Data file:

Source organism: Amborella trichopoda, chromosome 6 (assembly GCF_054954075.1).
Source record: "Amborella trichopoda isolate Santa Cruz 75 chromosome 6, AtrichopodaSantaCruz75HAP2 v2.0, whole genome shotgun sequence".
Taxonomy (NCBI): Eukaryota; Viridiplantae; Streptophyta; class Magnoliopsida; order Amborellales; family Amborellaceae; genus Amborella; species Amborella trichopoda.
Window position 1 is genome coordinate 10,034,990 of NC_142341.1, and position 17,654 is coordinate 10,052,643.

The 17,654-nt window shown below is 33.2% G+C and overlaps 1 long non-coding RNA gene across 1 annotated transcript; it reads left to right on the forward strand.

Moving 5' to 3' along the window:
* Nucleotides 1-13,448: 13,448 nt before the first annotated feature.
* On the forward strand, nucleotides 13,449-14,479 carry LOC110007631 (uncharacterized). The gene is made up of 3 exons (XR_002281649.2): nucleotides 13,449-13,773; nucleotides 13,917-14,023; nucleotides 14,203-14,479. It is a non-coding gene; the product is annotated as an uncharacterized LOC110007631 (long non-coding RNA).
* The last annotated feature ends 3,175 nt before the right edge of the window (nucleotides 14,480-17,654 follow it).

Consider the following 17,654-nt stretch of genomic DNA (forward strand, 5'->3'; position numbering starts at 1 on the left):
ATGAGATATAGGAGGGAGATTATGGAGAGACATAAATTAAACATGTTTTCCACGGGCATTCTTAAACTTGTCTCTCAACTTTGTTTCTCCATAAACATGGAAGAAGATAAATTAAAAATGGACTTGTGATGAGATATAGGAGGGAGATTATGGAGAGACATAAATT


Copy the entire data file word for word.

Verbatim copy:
Source organism: Amborella trichopoda, chromosome 6 (assembly GCF_054954075.1).
Source record: "Amborella trichopoda isolate Santa Cruz 75 chromosome 6, AtrichopodaSantaCruz75HAP2 v2.0, whole genome shotgun sequence".
Taxonomy (NCBI): Eukaryota; Viridiplantae; Streptophyta; class Magnoliopsida; order Amborellales; family Amborellaceae; genus Amborella; species Amborella trichopoda.
Window position 1 is genome coordinate 10,034,990 of NC_142341.1, and position 17,654 is coordinate 10,052,643.

The 17,654-nt window shown below is 33.2% G+C and overlaps 1 long non-coding RNA gene across 1 annotated transcript; it reads left to right on the forward strand.

Moving 5' to 3' along the window:
* Nucleotides 1-13,448: 13,448 nt before the first annotated feature.
* On the forward strand, nucleotides 13,449-14,479 carry LOC110007631 (uncharacterized). The gene is made up of 3 exons (XR_002281649.2): nucleotides 13,449-13,773; nucleotides 13,917-14,023; nucleotides 14,203-14,479. It is a non-coding gene; the product is annotated as an uncharacterized LOC110007631 (long non-coding RNA).
* The last annotated feature ends 3,175 nt before the right edge of the window (nucleotides 14,480-17,654 follow it).

Consider the following 17,654-nt stretch of genomic DNA (forward strand, 5'->3'; position numbering starts at 1 on the left):
ATGAGATATAGGAGGGAGATTATGGAGAGACATAAATTAAACATGTTTTCCACGGGCATTCTTAAACTTGTCTCTCAACTTTGTTTCTCCATAAACATGGAAGAAGATAAATTAAAAATGGACTTGTGATGAGATATAGGAGGGAGATTATGGAGAGACATAAATT